The Indian Journal of Medical Research 05/2015;
  • [Show abstract] [Hide abstract]
    ABSTRACT: Background & objectives: Severe Acute Respiratory Infections (SARI) are one of the leading causes of death among children worldwide. As different respiratory viruses exhibit similar symptoms, simultaneous detection of these viruses in a single reaction mixture can save time and cost. Present study was done in a tertiary care children's hospital for rapid identification of viruses causing SARI among children ≤ 5 years of age using multiplex real time PCR kit. Methods: Throat swabs were collected and processed for extraction of nucleic acid using automated extraction system and multiplex real time RT-PCR done using Fast Track Diagnostics Respiratory pathogens 21 kit taking three hours to process and report a sample. Results: The overall positivity for viruses in the study was found to be 72.90% with a co-infection rate of 19.46%. Human Metapneumovirus (HMPV) was the predominant virus detected in 25.74% children followed by Influenza A(H1N1)pdm09, Human Rhinovirus (HRV) and Human Adenovirus (HAdV) in 19.85%, 11.03%, 8.82% children respectively. The HMPV was at its peak in the month of February, 2013, HAdV showed two peaks in March – April, 2012 and November, 2012 – March, 2013 while HRV was detected throughout the year. Interpretations & conclusions: Multiplex real time PCR helped in rapid identification of viruses. Seventeen viruses were detected in SARI cases with overall positivity of 72.9%, HMPV was the most predominant one. However for better clinico virological correlation, studies are required with complete work up of all the etiological agents, clinical profile of patients and treatment outcome.
    The Indian Journal of Medical Research 05/2015; Accepted.
  • The Indian Journal of Medical Research 04/2015; 141(February 2015):242-244.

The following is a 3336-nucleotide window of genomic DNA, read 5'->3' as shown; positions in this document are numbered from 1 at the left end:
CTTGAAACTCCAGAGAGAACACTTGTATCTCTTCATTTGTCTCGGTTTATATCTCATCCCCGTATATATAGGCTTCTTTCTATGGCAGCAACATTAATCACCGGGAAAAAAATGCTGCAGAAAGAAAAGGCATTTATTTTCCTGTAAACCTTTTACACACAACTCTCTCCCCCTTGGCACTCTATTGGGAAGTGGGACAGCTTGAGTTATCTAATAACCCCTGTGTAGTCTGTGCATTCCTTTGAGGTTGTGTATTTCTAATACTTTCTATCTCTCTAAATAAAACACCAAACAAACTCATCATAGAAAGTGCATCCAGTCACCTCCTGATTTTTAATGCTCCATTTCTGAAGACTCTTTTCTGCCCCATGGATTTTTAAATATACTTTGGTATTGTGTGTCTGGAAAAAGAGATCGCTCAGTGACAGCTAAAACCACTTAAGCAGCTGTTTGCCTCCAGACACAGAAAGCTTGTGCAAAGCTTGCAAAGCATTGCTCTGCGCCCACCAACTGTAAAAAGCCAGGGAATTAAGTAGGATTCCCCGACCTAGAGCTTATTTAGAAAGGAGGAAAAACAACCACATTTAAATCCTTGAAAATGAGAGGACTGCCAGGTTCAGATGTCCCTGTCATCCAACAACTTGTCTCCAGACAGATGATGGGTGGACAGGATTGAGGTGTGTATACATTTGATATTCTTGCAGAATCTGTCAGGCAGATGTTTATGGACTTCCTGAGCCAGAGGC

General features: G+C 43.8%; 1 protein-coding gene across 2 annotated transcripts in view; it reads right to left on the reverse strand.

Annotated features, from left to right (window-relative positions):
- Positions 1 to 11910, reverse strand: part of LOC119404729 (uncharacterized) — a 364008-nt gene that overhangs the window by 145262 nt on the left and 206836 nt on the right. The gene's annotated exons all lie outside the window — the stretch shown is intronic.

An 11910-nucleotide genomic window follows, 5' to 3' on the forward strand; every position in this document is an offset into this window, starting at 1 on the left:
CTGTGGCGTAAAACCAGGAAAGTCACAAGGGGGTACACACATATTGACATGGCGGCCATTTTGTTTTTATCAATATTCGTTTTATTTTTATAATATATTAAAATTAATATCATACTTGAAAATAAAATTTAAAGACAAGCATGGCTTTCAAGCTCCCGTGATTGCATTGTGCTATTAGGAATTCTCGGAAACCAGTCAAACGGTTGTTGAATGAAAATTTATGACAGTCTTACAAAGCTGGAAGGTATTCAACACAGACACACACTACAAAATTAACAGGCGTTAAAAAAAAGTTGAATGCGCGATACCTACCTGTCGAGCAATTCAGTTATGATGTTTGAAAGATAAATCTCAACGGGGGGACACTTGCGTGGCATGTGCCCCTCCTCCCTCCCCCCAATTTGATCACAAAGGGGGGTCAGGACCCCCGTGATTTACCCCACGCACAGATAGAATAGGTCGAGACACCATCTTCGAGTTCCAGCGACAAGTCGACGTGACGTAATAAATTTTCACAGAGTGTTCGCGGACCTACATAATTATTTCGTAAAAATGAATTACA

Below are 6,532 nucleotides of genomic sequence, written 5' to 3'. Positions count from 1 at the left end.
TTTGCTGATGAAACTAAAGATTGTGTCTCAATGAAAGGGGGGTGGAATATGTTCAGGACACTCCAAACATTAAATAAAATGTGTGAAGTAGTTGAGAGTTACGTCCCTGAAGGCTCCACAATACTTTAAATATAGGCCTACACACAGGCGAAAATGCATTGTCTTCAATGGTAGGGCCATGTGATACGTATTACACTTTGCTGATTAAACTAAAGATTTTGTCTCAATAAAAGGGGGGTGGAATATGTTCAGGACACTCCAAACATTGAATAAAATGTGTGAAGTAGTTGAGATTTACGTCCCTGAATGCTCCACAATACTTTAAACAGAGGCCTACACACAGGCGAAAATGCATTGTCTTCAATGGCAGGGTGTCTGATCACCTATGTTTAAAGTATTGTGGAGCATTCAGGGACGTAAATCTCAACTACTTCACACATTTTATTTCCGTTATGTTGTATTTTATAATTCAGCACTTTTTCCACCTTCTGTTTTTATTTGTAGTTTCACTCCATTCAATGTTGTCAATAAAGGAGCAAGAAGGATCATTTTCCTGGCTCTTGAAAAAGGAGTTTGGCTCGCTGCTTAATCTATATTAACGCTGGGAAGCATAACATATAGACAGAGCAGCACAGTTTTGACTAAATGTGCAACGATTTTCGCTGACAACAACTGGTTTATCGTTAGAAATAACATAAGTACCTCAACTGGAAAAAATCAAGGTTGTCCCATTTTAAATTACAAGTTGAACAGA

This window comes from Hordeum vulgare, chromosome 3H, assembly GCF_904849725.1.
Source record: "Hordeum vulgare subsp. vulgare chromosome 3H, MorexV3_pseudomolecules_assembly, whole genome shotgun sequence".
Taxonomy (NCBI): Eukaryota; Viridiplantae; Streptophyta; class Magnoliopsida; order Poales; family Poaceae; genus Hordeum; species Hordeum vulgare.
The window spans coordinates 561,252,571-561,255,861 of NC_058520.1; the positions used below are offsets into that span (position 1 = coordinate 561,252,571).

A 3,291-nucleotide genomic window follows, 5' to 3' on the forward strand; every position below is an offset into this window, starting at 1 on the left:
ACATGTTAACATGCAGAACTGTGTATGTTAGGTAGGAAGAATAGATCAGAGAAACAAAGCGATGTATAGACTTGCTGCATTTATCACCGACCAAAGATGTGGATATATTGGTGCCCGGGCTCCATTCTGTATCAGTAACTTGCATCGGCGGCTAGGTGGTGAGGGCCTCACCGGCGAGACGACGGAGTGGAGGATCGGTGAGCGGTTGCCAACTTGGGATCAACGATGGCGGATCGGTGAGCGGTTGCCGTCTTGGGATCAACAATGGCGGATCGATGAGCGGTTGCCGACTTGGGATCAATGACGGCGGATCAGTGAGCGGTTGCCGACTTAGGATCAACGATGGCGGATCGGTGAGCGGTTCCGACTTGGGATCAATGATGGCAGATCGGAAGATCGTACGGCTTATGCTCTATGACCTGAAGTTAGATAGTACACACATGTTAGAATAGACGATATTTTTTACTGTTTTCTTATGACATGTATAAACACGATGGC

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    ABSTRACT: Tuberculosis (TB) is a common infection in patients on haemodialysis. There is a definite role of treatment of latent TB (LTB) in these patients. However, diagnosis of LTB in these patients by tuberculin skin test (TST) is unreliable. There is suggestion that interferon gamma release assay (IGRA) will be more reliable test for diagnosis of LTB in this setting. Thus, we evaluated value of IGRA and TST for the diagnosis of LTB in patients on dialysis in an Indian setting. Patients with end stage kidney disease on dialysis were included. Patients with active TB were excluded. Each patient was subjected to TST (induration of ≥10 mm was taken as positive) and QuantiFERON TB Gold In-Tube test (QFT-GIT) for diagnosis of LTB. A total of 185 patients were included; 129 (69.7%) were males and mean age was 36.7 ± 12.3 yr. Past history of TB was present in 18 (9.7%) patients. One hundred and thirty four (72.4%) patients had scar of BCG vaccination. QFT-GIT test was positive in 66 (36%), TST in 32 (17%) and both in 13 (7%) patients. Of the 66 patients positive with QFT-GIT, only 13 (19.6%) were positive for TST. Of the 32 patients positive with TST, only 13 (40.6%) were positive with QFT-GIT; 100 (54%) patients were negative for both the tests. Overall, 85 (45.9%) patients were positive for either of the two tests. Poor agreement was shown between the two methods. On logistic regression analysis, odds of QFT-GIT to be positive in patients with BCG vaccination was 1.23 and with history of TB 0.99, both being insignificant. odds of tuberculin skin test to be positive in patients with BCG vaccination was 1.04 and with history of TB 0.99, both again being insignificant. Our findings showed that more number of patients (36%) on haemodialysis were positive for QuantiFERON Gold In-Tube test as compared to TST (17%). There was poor agreement between the two tests. No significant effect of BCG vaccination and history of TB in past was observed on both tests.